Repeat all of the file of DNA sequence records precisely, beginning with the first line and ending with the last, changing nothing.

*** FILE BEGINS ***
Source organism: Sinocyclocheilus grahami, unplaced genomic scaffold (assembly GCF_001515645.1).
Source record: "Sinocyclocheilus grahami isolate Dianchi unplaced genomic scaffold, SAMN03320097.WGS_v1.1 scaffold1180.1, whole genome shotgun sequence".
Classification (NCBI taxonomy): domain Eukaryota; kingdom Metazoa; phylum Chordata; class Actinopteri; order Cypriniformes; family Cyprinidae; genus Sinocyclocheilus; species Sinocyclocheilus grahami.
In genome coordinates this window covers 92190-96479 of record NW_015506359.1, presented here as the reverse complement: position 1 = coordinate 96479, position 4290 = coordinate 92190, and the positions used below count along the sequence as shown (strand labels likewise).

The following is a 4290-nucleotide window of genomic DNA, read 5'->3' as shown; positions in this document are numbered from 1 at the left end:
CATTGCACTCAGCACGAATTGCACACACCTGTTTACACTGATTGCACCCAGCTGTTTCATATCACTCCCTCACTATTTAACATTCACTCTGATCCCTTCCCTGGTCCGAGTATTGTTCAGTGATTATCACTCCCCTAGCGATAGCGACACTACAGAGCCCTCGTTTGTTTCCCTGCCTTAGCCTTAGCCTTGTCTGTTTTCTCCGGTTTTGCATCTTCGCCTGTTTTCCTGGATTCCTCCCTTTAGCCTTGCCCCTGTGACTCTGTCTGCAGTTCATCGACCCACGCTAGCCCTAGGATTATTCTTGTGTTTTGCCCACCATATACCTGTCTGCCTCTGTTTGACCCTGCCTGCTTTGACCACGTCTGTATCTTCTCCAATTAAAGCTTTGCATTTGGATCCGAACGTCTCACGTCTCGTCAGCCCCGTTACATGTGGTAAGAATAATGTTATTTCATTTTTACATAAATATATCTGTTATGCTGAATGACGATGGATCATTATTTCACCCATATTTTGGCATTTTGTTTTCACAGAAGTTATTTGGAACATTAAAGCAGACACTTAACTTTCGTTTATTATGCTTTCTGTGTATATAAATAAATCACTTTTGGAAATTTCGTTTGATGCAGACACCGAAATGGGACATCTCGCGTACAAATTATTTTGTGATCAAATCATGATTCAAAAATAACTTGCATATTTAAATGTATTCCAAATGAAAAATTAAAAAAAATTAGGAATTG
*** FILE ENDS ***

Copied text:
Source organism: Sinocyclocheilus grahami, unplaced genomic scaffold (assembly GCF_001515645.1).
Source record: "Sinocyclocheilus grahami isolate Dianchi unplaced genomic scaffold, SAMN03320097.WGS_v1.1 scaffold1180.1, whole genome shotgun sequence".
Classification (NCBI taxonomy): domain Eukaryota; kingdom Metazoa; phylum Chordata; class Actinopteri; order Cypriniformes; family Cyprinidae; genus Sinocyclocheilus; species Sinocyclocheilus grahami.
In genome coordinates this window covers 92190-96479 of record NW_015506359.1, presented here as the reverse complement: position 1 = coordinate 96479, position 4290 = coordinate 92190, and the positions used below count along the sequence as shown (strand labels likewise).

The following is a 4290-nucleotide window of genomic DNA, read 5'->3' as shown; positions in this document are numbered from 1 at the left end:
CATTGCACTCAGCACGAATTGCACACACCTGTTTACACTGATTGCACCCAGCTGTTTCATATCACTCCCTCACTATTTAACATTCACTCTGATCCCTTCCCTGGTCCGAGTATTGTTCAGTGATTATCACTCCCCTAGCGATAGCGACACTACAGAGCCCTCGTTTGTTTCCCTGCCTTAGCCTTAGCCTTGTCTGTTTTCTCCGGTTTTGCATCTTCGCCTGTTTTCCTGGATTCCTCCCTTTAGCCTTGCCCCTGTGACTCTGTCTGCAGTTCATCGACCCACGCTAGCCCTAGGATTATTCTTGTGTTTTGCCCACCATATACCTGTCTGCCTCTGTTTGACCCTGCCTGCTTTGACCACGTCTGTATCTTCTCCAATTAAAGCTTTGCATTTGGATCCGAACGTCTCACGTCTCGTCAGCCCCGTTACATGTGGTAAGAATAATGTTATTTCATTTTTACATAAATATATCTGTTATGCTGAATGACGATGGATCATTATTTCACCCATATTTTGGCATTTTGTTTTCACAGAAGTTATTTGGAACATTAAAGCAGACACTTAACTTTCGTTTATTATGCTTTCTGTGTATATAAATAAATCACTTTTGGAAATTTCGTTTGATGCAGACACCGAAATGGGACATCTCGCGTACAAATTATTTTGTGATCAAATCATGATTCAAAAATAACTTGCATATTTAAATGTATTCCAAATGAAAAATTAAAAAAAATTAGGAATTG